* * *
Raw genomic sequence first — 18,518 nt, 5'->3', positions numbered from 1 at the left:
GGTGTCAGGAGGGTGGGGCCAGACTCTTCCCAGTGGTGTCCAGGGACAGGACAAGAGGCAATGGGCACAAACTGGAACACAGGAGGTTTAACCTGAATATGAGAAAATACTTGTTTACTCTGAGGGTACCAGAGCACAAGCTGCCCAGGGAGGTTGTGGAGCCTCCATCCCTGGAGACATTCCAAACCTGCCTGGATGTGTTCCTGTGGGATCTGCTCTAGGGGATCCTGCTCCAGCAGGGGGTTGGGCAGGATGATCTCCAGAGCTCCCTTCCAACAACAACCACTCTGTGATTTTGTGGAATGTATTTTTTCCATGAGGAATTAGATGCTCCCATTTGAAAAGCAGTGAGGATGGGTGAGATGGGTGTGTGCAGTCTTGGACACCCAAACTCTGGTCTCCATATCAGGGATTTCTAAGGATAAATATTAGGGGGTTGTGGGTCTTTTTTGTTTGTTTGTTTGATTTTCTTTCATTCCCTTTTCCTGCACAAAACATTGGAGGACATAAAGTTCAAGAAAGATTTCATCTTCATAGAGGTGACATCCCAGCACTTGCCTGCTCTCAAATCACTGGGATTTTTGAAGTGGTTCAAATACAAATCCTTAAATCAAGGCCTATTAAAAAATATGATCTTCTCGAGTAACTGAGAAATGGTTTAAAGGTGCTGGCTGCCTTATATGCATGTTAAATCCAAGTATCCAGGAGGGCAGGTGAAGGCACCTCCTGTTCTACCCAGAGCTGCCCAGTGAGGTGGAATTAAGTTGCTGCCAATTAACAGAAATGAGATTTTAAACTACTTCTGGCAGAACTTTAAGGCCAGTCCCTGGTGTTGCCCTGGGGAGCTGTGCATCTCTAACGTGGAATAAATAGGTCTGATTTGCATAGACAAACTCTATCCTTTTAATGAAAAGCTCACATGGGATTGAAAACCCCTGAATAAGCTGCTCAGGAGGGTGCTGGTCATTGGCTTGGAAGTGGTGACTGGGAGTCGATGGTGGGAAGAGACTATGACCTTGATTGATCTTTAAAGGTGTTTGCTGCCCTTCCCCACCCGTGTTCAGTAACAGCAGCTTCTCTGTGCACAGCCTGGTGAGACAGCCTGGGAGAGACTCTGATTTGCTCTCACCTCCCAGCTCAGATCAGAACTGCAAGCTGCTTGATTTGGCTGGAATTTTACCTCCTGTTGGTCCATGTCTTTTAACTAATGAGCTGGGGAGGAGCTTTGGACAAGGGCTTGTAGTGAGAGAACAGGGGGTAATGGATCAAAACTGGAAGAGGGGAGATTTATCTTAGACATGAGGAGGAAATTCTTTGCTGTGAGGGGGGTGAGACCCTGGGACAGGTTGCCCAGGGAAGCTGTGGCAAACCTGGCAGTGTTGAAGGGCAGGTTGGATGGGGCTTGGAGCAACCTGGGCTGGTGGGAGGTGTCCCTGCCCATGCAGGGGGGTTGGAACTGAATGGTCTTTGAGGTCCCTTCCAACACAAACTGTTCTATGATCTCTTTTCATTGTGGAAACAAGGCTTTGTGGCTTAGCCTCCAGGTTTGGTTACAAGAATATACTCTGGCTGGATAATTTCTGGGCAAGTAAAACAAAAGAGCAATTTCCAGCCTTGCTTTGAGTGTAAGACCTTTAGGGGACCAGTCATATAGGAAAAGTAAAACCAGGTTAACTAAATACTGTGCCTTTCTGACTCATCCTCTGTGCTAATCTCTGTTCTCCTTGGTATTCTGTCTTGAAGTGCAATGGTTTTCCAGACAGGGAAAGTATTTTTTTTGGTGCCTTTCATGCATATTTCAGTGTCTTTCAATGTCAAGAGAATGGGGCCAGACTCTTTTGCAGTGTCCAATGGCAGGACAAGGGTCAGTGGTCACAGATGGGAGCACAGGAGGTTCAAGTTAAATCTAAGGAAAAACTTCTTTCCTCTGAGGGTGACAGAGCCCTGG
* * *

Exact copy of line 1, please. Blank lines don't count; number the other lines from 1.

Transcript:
Raw genomic sequence first — 18,518 nt, 5'->3', positions numbered from 1 at the left: